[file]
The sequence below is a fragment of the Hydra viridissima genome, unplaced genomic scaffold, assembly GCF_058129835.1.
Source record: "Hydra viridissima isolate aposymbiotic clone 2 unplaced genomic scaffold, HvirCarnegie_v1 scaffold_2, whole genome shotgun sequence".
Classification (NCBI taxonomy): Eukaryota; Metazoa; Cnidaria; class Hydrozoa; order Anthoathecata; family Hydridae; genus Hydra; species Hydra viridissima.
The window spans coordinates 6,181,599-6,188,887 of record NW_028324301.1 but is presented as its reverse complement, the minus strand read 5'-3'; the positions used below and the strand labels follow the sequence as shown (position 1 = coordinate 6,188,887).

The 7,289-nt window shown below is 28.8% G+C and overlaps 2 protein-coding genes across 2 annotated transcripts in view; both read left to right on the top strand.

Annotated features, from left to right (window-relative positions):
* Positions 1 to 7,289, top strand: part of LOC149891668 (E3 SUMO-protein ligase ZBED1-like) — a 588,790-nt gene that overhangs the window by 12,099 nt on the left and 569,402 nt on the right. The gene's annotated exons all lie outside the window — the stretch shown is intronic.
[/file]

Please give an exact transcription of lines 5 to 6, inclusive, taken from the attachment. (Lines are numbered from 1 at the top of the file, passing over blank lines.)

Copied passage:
The 7,289-nt window shown below is 28.8% G+C and overlaps 2 protein-coding genes across 2 annotated transcripts in view; both read left to right on the top strand.

Annotated features, from left to right (window-relative positions):